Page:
These are tough times. And there are questions that aren’t easy to answer. For me as a pastor, what do I say to my congregation? I’ve seen a number of approaches:
1. Continue on in ignorance of science. I think this has been largely seen as foolish. Well, and it’s illegal right now, although that appears to be changing.

2. Continue on in small groups. I’ve noticed some churches that are very small simply continuing to meet.

3. Cooperate simply by stopping meeting.

4. Cooperate and innovate. Figure out new ways to do and be the church.

It appears that Osteen has taken the last path. Honestly, I don’t envy larger churches right now. There is such a potential for disaster if they re-open.

To return to the book, after assuring his readers that we “don’t have to live worried … even though there are so many negative things in the world, so much crime and violence. It may be happening all around you, but you have an advantage. God has put a distinction on you,” Osteen hedges his bets a little bit:

“I’m not saying negative things will never happen. That’s not reality. I’m saying you are protected by the One who controls it all. If God allows it to happen, He’s promised that He will turn it somehow and use it for your good.”

I can’t tell if he is being contradictory, here, or finally acknowledging that the blessing of God is not a straightforward path of everything getting better and better. Where I think he wants to go is to say that God has good in mind for you. That good may include material blessings and protection from bad things. If not, don’t worry, because God still has good things ultimately. I feel like the difference is between “good things are coming your way” and “Trust in God’s goodness.” The former is a promise that not even God makes. Or perhaps he is saying that everything that happens is an example of God’s favor. Why pray, then, for example God’s will to be done on earth as it is in heaven? It really is challenging to reconcile all of this.

Osteen picks up the Moses story noting that Pharaoh wouldn’t let the Israelites go even after the plague of flies. He says that the rest of the plagues only applied to the Egyptians. Even if they tried to get away from the flies (and frogs and locusts), “everywhere they went, the plagues followed them.” As far as the Israelites, “It wasn’t where the Israelites were that kept them from the plagues. It was what was on them—the distinction, the favor, the blessing that comes from being a child of the Most High God.”

I wish Osteen would address this point that while the Israelites have the favor of God, the Egyptians most decidely do not. If there is a point of application for us today from the story of the Israelites in terms of favor, isn’t there a point of application that could be made about disfavor in the story of the Egyptians.

Also, this would be a good place to establish how one becomes “a child of the Most High God.” What if this was the first of his books that Osteen’s reader picked up? It is in my case. It feels like there are things assumed that are never explained. Rather than take the time,  Osteen simply moves on to make an application for his readers, who he tells,

“You and I have that same blessing. We may have things around us that could harm us, keep us from our dreams, bring us down. Stay in faith. There is a distinction on your life, on your property, on your children, on your career, and on your health that is put there by the Creator of the universe.”

Is this the message he would have written had he known the Coronavirus was coming? Maybe not a fair point on my part. But there certainly are plenty of assurances about the future and one wonders what Osteen would have said had he known about the coming crisis. At the very least, measured tones would be in order, although there are some preachers who are not measured at all about anything.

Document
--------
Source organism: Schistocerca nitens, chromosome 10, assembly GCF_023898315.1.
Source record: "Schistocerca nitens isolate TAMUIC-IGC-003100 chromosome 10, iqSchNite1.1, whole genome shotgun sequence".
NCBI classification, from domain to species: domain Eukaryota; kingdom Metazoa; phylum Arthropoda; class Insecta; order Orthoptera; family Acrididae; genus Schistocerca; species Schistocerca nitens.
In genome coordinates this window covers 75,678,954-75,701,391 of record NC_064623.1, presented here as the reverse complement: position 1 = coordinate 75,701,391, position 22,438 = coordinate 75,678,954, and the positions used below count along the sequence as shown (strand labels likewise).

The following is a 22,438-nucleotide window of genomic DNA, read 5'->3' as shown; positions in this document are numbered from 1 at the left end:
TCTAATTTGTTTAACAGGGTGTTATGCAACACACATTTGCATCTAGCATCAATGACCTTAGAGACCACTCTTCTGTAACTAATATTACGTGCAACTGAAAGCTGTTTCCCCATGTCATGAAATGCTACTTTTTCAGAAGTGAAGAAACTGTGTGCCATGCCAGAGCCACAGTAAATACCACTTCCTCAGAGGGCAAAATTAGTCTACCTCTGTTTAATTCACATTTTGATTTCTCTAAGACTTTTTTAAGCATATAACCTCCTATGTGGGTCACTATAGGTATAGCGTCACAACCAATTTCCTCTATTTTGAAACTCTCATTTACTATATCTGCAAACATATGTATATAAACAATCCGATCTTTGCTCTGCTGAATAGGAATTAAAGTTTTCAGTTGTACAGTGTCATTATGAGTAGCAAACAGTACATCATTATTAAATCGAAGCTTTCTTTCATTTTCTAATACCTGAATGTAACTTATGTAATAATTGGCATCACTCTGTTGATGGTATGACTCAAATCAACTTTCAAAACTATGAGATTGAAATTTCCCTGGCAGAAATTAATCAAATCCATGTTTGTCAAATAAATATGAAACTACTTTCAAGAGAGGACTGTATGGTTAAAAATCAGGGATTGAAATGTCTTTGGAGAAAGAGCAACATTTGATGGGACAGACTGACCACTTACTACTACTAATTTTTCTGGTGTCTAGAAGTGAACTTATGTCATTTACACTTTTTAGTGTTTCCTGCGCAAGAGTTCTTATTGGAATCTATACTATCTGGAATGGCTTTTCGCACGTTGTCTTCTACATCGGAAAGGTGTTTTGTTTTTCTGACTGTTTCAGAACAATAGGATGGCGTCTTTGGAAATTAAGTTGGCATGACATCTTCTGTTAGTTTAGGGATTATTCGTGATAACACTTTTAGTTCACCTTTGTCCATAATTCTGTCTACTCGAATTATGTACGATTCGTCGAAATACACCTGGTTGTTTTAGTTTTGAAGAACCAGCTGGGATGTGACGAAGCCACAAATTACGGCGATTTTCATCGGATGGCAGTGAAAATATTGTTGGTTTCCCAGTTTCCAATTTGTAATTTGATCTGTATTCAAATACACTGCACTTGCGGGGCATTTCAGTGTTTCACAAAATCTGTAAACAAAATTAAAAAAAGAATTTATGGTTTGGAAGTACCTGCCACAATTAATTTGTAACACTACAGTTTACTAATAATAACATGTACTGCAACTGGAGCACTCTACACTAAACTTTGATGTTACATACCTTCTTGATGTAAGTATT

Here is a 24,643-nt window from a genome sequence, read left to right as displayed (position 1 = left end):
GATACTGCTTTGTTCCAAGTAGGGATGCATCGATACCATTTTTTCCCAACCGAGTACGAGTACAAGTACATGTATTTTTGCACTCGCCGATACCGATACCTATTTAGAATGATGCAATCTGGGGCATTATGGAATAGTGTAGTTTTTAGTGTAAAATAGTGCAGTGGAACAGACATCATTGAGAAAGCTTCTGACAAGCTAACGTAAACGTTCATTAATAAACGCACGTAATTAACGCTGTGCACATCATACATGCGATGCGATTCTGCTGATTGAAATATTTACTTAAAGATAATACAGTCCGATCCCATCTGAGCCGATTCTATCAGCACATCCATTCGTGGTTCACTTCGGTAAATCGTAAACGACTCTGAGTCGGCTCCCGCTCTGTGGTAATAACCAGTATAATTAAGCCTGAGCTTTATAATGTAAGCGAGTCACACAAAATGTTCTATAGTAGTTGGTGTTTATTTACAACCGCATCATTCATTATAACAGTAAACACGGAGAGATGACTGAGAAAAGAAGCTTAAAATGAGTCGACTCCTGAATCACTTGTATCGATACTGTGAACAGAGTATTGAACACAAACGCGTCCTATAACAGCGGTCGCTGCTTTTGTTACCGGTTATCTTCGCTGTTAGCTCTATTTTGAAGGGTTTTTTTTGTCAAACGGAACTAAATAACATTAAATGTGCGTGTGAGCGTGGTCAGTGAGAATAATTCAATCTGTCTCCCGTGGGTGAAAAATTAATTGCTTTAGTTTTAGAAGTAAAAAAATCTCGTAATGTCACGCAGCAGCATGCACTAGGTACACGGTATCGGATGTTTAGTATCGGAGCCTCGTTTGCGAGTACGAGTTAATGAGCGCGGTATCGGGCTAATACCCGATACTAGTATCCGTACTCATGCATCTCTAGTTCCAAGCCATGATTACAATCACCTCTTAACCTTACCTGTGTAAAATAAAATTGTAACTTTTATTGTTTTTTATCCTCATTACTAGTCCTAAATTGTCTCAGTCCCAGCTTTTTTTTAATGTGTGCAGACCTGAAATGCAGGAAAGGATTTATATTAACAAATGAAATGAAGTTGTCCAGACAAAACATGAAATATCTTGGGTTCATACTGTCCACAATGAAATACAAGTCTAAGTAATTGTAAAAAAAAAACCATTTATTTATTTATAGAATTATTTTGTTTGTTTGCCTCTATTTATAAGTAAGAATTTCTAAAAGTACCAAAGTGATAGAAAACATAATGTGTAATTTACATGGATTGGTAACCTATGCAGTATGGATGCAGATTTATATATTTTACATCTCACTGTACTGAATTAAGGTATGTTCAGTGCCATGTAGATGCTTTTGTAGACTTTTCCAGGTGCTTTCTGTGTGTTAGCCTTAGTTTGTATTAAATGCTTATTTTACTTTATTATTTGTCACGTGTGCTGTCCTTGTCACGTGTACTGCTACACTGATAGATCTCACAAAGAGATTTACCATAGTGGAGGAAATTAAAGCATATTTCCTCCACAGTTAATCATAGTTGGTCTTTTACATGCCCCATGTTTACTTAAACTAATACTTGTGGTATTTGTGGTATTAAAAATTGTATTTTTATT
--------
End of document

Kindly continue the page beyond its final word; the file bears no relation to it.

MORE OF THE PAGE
Next, Osteen tells an incredible story about an orange farmer who heard a freeze was coming and walked around his property “thanking [God] that [his oranges] wouldn’t freeze and that he would have a harvest that year.” Osteen says the other farmers thought this man was “so strange” and “[t]hey made fun and ridiculed him.” We can see where this is heading. This man’s orange grove was saved while the orange groves around him died. Osteen anticipates objections of those who might think this man had a lucky break, but he says “that was the hand of God putting a distinction on his property.” I have no problem with the miracle. I take that at face value. There are Christians who experience tragedy, though. It’s hard to reconcile it all. How do we rejoice at the one thing and help people know what they can expect from God.

Osteen says, “The economy doesn’t determine if you’re blessed: God does.” He goes on to talk about someone who was having a great year in sales even in a bad economy. We get something of a condition, here. Osteen writes,

“Here’s the key: As long as you stay close to God, as long as you keep Him first place, you are connected to a supply chain that will never run dry.”

Wouldn’t it be good to have that notion of staying close to God explained? Osteen talks about how his father raised an enormous sum of money to build a building in tough economic times after having open-heart surgery. And then we’re back to Joseph. This jumping from Bible story to Bible story gives me a bit of whiplash. Joseph made an appearance in the first chapter. Here he is back again. Two pages later it’s Abraham.

One of the things that needs to be explained is how can we make this promise of favor to the general masses when one of the things in Scripture is the way God seems to single out individuals to put his favor on. Abraham received favor that no one else did. The point that Osteen makes, though, is that favor will spill out onto those around us, so that favor may not be on everyone, but if it’s on us, it will get on others.

Chapter 4 ends with another story of someone in his congregation for who great things happened. I rejoice for them. It’s not that I don’t believe the story. It’s that the world is more complicated than the story we are being told. We need stories to illustrate the points we want to make, but the stories would easier to accept if I felt like they were illustrating points I understood or agreed with.